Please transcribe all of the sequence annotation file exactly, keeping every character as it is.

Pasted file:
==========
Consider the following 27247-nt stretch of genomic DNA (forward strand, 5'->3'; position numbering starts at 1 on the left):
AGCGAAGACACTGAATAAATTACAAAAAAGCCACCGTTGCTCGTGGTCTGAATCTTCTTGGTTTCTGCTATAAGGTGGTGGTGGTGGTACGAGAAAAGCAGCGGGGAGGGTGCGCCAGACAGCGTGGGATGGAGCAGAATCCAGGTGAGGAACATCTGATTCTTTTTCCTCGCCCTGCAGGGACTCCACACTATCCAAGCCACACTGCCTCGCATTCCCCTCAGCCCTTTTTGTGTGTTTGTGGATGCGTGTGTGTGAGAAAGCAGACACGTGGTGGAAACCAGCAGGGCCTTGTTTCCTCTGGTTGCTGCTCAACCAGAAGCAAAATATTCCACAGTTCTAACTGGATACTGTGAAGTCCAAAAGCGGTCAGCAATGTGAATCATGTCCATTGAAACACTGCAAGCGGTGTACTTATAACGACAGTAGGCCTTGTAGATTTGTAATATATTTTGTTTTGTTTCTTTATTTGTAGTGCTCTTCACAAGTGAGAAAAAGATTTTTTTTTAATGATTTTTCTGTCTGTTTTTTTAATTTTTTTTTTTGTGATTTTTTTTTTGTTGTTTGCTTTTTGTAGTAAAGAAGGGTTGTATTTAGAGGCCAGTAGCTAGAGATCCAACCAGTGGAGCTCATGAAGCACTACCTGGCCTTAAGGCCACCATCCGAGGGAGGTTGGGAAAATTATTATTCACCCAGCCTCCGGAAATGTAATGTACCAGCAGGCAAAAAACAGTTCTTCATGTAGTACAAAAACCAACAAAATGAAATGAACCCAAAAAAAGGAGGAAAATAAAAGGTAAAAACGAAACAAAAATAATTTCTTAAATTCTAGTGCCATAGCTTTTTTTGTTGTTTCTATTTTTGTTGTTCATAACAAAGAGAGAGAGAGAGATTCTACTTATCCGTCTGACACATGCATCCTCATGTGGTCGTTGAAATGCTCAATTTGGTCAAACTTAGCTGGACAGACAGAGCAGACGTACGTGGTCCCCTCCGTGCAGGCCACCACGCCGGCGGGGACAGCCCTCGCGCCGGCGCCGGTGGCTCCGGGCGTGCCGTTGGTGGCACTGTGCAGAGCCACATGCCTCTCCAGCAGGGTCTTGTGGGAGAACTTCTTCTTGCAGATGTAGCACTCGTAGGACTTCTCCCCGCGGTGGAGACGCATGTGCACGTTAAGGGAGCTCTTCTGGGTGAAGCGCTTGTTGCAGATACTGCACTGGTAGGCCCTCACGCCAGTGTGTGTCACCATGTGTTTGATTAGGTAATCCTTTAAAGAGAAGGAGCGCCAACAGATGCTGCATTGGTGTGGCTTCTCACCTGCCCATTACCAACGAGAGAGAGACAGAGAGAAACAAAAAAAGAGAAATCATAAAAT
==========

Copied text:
Consider the following 27247-nt stretch of genomic DNA (forward strand, 5'->3'; position numbering starts at 1 on the left):
AGCGAAGACACTGAATAAATTACAAAAAAGCCACCGTTGCTCGTGGTCTGAATCTTCTTGGTTTCTGCTATAAGGTGGTGGTGGTGGTACGAGAAAAGCAGCGGGGAGGGTGCGCCAGACAGCGTGGGATGGAGCAGAATCCAGGTGAGGAACATCTGATTCTTTTTCCTCGCCCTGCAGGGACTCCACACTATCCAAGCCACACTGCCTCGCATTCCCCTCAGCCCTTTTTGTGTGTTTGTGGATGCGTGTGTGTGAGAAAGCAGACACGTGGTGGAAACCAGCAGGGCCTTGTTTCCTCTGGTTGCTGCTCAACCAGAAGCAAAATATTCCACAGTTCTAACTGGATACTGTGAAGTCCAAAAGCGGTCAGCAATGTGAATCATGTCCATTGAAACACTGCAAGCGGTGTACTTATAACGACAGTAGGCCTTGTAGATTTGTAATATATTTTGTTTTGTTTCTTTATTTGTAGTGCTCTTCACAAGTGAGAAAAAGATTTTTTTTTAATGATTTTTCTGTCTGTTTTTTTAATTTTTTTTTTTGTGATTTTTTTTTTGTTGTTTGCTTTTTGTAGTAAAGAAGGGTTGTATTTAGAGGCCAGTAGCTAGAGATCCAACCAGTGGAGCTCATGAAGCACTACCTGGCCTTAAGGCCACCATCCGAGGGAGGTTGGGAAAATTATTATTCACCCAGCCTCCGGAAATGTAATGTACCAGCAGGCAAAAAACAGTTCTTCATGTAGTACAAAAACCAACAAAATGAAATGAACCCAAAAAAAGGAGGAAAATAAAAGGTAAAAACGAAACAAAAATAATTTCTTAAATTCTAGTGCCATAGCTTTTTTTGTTGTTTCTATTTTTGTTGTTCATAACAAAGAGAGAGAGAGAGATTCTACTTATCCGTCTGACACATGCATCCTCATGTGGTCGTTGAAATGCTCAATTTGGTCAAACTTAGCTGGACAGACAGAGCAGACGTACGTGGTCCCCTCCGTGCAGGCCACCACGCCGGCGGGGACAGCCCTCGCGCCGGCGCCGGTGGCTCCGGGCGTGCCGTTGGTGGCACTGTGCAGAGCCACATGCCTCTCCAGCAGGGTCTTGTGGGAGAACTTCTTCTTGCAGATGTAGCACTCGTAGGACTTCTCCCCGCGGTGGAGACGCATGTGCACGTTAAGGGAGCTCTTCTGGGTGAAGCGCTTGTTGCAGATACTGCACTGGTAGGCCCTCACGCCAGTGTGTGTCACCATGTGTTTGATTAGGTAATCCTTTAAAGAGAAGGAGCGCCAACAGATGCTGCATTGGTGTGGCTTCTCACCTGCCCATTACCAACGAGAGAGAGACAGAGAGAAACAAAAAAAGAGAAATCATAAAAT